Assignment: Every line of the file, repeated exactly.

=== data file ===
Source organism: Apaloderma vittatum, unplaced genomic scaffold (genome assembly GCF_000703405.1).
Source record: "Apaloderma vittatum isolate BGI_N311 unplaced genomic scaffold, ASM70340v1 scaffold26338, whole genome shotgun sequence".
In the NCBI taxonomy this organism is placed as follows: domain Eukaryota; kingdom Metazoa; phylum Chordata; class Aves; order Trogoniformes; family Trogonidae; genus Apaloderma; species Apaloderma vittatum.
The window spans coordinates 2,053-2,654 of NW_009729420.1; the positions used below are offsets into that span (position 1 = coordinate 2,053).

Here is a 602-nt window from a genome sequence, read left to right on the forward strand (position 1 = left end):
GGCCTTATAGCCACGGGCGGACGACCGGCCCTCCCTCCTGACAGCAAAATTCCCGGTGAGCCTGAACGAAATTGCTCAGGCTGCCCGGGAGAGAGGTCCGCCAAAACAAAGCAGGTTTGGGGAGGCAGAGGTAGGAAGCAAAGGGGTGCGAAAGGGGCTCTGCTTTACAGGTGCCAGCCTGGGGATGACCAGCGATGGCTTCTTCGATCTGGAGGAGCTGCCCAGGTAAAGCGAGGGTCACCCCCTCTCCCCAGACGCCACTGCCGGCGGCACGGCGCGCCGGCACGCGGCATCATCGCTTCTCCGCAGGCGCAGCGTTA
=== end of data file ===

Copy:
Source organism: Apaloderma vittatum, unplaced genomic scaffold (genome assembly GCF_000703405.1).
Source record: "Apaloderma vittatum isolate BGI_N311 unplaced genomic scaffold, ASM70340v1 scaffold26338, whole genome shotgun sequence".
In the NCBI taxonomy this organism is placed as follows: domain Eukaryota; kingdom Metazoa; phylum Chordata; class Aves; order Trogoniformes; family Trogonidae; genus Apaloderma; species Apaloderma vittatum.
The window spans coordinates 2,053-2,654 of NW_009729420.1; the positions used below are offsets into that span (position 1 = coordinate 2,053).

Here is a 602-nt window from a genome sequence, read left to right on the forward strand (position 1 = left end):
GGCCTTATAGCCACGGGCGGACGACCGGCCCTCCCTCCTGACAGCAAAATTCCCGGTGAGCCTGAACGAAATTGCTCAGGCTGCCCGGGAGAGAGGTCCGCCAAAACAAAGCAGGTTTGGGGAGGCAGAGGTAGGAAGCAAAGGGGTGCGAAAGGGGCTCTGCTTTACAGGTGCCAGCCTGGGGATGACCAGCGATGGCTTCTTCGATCTGGAGGAGCTGCCCAGGTAAAGCGAGGGTCACCCCCTCTCCCCAGACGCCACTGCCGGCGGCACGGCGCGCCGGCACGCGGCATCATCGCTTCTCCGCAGGCGCAGCGTTA